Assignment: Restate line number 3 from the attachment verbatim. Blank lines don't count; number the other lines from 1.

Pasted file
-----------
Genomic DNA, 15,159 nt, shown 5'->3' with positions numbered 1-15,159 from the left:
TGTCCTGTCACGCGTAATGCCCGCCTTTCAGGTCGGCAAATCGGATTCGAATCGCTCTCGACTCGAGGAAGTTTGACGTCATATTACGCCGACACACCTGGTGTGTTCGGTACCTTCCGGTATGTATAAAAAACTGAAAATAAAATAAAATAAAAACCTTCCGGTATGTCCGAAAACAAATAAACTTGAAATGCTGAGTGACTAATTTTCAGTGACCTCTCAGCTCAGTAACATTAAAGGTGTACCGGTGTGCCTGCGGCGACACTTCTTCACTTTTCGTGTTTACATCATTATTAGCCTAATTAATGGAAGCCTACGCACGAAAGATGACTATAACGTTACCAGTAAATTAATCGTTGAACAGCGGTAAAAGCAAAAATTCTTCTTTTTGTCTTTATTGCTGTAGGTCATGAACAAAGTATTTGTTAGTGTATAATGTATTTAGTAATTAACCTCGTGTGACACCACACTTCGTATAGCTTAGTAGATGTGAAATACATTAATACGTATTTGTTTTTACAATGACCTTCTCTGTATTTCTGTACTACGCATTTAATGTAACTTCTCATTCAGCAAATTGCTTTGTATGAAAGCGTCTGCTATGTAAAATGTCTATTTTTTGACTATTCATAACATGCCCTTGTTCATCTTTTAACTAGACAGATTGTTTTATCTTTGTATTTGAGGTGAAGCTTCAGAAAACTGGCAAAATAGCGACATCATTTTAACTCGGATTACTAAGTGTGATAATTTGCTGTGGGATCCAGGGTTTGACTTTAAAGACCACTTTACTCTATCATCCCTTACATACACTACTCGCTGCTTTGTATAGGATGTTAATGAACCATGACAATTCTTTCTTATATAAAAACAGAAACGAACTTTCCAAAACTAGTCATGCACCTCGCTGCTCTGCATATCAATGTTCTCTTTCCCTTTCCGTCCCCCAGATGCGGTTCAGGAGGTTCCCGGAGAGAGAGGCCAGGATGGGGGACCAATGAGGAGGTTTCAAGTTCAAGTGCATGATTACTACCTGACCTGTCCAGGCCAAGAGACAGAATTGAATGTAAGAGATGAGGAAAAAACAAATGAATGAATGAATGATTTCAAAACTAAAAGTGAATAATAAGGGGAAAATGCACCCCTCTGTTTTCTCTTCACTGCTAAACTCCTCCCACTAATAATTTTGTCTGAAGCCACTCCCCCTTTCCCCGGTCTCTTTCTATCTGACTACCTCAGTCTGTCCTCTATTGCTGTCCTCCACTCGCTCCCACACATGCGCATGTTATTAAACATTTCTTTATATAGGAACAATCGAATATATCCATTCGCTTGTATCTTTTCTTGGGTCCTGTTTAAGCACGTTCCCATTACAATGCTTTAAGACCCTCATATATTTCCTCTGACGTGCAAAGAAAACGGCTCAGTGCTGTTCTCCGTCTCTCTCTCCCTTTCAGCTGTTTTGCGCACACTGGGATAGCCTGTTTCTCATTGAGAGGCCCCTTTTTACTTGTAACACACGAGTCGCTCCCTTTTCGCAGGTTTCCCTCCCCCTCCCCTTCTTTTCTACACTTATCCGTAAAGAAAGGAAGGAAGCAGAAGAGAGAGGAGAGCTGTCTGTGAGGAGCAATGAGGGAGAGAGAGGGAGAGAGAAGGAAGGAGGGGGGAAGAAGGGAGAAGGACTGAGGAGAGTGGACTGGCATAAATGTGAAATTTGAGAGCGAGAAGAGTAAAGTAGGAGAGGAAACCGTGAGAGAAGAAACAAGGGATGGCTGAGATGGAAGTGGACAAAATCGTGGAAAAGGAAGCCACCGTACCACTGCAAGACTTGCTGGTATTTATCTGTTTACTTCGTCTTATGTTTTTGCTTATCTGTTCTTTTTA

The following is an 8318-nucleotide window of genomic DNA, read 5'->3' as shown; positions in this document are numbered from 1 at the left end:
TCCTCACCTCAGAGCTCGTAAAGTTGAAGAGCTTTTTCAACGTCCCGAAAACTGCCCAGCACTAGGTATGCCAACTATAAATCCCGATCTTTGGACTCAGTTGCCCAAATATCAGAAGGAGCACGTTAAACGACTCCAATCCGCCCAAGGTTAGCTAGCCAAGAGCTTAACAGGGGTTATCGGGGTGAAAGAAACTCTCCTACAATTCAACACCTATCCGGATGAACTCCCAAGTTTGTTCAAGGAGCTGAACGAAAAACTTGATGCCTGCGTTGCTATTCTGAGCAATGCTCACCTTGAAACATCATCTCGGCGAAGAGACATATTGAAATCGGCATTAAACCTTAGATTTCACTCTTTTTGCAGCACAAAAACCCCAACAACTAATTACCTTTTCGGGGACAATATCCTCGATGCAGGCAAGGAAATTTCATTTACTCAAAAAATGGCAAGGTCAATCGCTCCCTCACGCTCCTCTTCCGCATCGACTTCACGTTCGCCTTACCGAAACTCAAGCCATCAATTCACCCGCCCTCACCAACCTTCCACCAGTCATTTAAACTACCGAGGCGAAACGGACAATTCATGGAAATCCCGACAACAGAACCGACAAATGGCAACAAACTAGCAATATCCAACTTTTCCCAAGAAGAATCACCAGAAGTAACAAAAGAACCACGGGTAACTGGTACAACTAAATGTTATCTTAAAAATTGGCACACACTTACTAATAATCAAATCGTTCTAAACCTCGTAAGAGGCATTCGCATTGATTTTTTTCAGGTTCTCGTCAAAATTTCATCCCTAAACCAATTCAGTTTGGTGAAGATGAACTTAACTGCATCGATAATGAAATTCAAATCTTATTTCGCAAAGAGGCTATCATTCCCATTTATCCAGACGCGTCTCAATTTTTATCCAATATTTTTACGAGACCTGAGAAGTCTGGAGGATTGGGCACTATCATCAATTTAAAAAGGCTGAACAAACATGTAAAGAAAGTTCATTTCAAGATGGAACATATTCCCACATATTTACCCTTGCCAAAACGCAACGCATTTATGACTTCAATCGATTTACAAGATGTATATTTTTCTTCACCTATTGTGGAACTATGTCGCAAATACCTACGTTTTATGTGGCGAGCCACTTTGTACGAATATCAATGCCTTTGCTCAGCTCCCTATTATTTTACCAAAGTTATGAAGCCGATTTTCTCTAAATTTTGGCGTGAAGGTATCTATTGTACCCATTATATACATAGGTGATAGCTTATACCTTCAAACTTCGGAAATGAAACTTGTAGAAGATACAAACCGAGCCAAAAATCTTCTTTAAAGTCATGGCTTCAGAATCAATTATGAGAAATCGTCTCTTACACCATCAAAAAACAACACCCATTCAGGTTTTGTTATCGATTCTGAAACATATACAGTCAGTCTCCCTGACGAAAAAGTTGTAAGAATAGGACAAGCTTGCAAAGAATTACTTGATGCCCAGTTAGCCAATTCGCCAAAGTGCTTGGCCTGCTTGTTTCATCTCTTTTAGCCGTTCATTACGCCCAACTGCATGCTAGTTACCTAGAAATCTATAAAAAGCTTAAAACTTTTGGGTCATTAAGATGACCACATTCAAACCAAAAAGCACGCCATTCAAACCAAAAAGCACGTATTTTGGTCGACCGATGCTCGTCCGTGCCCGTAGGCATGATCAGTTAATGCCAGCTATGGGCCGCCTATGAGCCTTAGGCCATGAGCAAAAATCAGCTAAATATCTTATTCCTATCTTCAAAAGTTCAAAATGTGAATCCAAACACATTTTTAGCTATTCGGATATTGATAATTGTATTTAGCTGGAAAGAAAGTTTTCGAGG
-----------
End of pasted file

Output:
The following is an 8318-nucleotide window of genomic DNA, read 5'->3' as shown; positions in this document are numbered from 1 at the left end: